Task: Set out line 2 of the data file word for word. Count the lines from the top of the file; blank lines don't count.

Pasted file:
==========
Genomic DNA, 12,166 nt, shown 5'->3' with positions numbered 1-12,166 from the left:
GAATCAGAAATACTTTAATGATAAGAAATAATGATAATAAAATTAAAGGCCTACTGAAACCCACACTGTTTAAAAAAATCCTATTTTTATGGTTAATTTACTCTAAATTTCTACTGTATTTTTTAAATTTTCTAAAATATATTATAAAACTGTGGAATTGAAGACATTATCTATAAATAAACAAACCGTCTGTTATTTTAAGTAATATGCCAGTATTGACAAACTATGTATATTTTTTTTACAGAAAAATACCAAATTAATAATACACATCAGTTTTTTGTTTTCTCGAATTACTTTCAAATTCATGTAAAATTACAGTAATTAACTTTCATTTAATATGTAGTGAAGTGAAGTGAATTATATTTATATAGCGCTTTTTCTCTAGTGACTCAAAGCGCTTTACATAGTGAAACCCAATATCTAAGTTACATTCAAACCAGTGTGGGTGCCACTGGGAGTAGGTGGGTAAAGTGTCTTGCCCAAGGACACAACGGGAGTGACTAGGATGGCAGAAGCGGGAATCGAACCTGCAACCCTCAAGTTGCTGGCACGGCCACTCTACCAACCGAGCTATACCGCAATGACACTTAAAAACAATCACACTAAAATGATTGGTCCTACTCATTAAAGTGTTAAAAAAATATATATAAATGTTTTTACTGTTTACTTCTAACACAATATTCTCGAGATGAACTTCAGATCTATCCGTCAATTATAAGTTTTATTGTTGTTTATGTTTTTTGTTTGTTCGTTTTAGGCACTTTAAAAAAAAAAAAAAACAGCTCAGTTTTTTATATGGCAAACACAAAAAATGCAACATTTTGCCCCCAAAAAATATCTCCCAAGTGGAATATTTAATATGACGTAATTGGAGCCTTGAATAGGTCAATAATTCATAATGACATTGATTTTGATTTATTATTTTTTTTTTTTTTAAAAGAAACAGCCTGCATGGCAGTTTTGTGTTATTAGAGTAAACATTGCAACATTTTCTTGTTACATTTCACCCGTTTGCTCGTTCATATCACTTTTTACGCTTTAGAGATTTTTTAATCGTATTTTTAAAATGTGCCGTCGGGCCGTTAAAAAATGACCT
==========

GAATCAGAAATACTTTAATGATAAGAAATAATGATAATAAAATTAAAGGCCTACTGAAACCCACACTGTTTAAAAAAATCCTATTTTTATGGTTAATTTACTCTAAATTTCTACTGTATTTTTTAAATTTTCTAAAATATATTATAAAACTGTGGAATTGAAGACATTATCTATAAATAAACAAACCGTCTGTTATTTTAAGTAATATGCCAGTATTGACAAACTATGTATATTTTTTTTACAGAAAAATACCAAATTAATAATACACATCAGTTTTTTGTTTTCTCGAATTACTTTCAAATTCATGTAAAATTACAGTAATTAACTTTCATTTAATATGTAGTGAAGTGAAGTGAATTATATTTATATAGCGCTTTTTCTCTAGTGACTCAAAGCGCTTTACATAGTGAAACCCAATATCTAAGTTACATTCAAACCAGTGTGGGTGCCACTGGGAGTAGGTGGGTAAAGTGTCTTGCCCAAGGACACAACGGGAGTGACTAGGATGGCAGAAGCGGGAATCGAACCTGCAACCCTCAAGTTGCTGGCACGGCCACTCTACCAACCGAGCTATACCGCAATGACACTTAAAAACAATCACACTAAAATGATTGGTCCTACTCATTAAAGTGTTAAAAAAATATATATAAATGTTTTTACTGTTTACTTCTAACACAATATTCTCGAGATGAACTTCAGATCTATCCGTCAATTATAAGTTTTATTGTTGTTTATGTTTTTTGTTTGTTCGTTTTAGGCACTTTAAAAAAAAAAAAAAACAGCTCAGTTTTTTATATGGCAAACACAAAAAATGCAACATTTTGCCCCCAAAAAATATCTCCCAAGTGGAATATTTAATATGACGTAATTGGAGCCTTGAATAGGTCAATAATTCATAATGACATTGATTTTGATTTATTATTTTTTTTTTTTTTAAAAGAAACAGCCTGCATGGCAGTTTTGTGTTATTAGAGTAAACATTGCAACATTTTCTTGTTACATTTCACCCGTTTGCTCGTTCATATCACTTTTTACGCTTTAGAGATTTTTTAATCGTATTTTTAAAATGTGCCGTCGGGCCGTTAAAAAATGACCT